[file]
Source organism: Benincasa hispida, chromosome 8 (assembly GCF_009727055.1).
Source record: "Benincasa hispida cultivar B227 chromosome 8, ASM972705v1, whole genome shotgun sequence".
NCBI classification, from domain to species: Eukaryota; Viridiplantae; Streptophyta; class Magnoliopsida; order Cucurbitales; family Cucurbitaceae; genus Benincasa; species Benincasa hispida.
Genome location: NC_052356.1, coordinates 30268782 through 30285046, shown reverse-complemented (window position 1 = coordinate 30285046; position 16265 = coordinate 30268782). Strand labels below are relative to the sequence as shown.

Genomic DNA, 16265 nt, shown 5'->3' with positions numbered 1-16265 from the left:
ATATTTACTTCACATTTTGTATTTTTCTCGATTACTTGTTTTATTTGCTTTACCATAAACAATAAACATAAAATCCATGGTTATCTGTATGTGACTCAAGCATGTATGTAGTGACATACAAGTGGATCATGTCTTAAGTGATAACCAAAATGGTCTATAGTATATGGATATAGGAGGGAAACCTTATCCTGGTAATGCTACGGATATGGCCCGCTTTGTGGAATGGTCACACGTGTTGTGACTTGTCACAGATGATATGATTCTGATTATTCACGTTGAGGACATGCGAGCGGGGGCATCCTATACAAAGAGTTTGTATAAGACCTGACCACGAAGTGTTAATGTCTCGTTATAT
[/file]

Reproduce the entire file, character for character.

Source organism: Benincasa hispida, chromosome 8 (assembly GCF_009727055.1).
Source record: "Benincasa hispida cultivar B227 chromosome 8, ASM972705v1, whole genome shotgun sequence".
NCBI classification, from domain to species: Eukaryota; Viridiplantae; Streptophyta; class Magnoliopsida; order Cucurbitales; family Cucurbitaceae; genus Benincasa; species Benincasa hispida.
Genome location: NC_052356.1, coordinates 30268782 through 30285046, shown reverse-complemented (window position 1 = coordinate 30285046; position 16265 = coordinate 30268782). Strand labels below are relative to the sequence as shown.

Genomic DNA, 16265 nt, shown 5'->3' with positions numbered 1-16265 from the left:
ATATTTACTTCACATTTTGTATTTTTCTCGATTACTTGTTTTATTTGCTTTACCATAAACAATAAACATAAAATCCATGGTTATCTGTATGTGACTCAAGCATGTATGTAGTGACATACAAGTGGATCATGTCTTAAGTGATAACCAAAATGGTCTATAGTATATGGATATAGGAGGGAAACCTTATCCTGGTAATGCTACGGATATGGCCCGCTTTGTGGAATGGTCACACGTGTTGTGACTTGTCACAGATGATATGATTCTGATTATTCACGTTGAGGACATGCGAGCGGGGGCATCCTATACAAAGAGTTTGTATAAGACCTGACCACGAAGTGTTAATGTCTCGTTATAT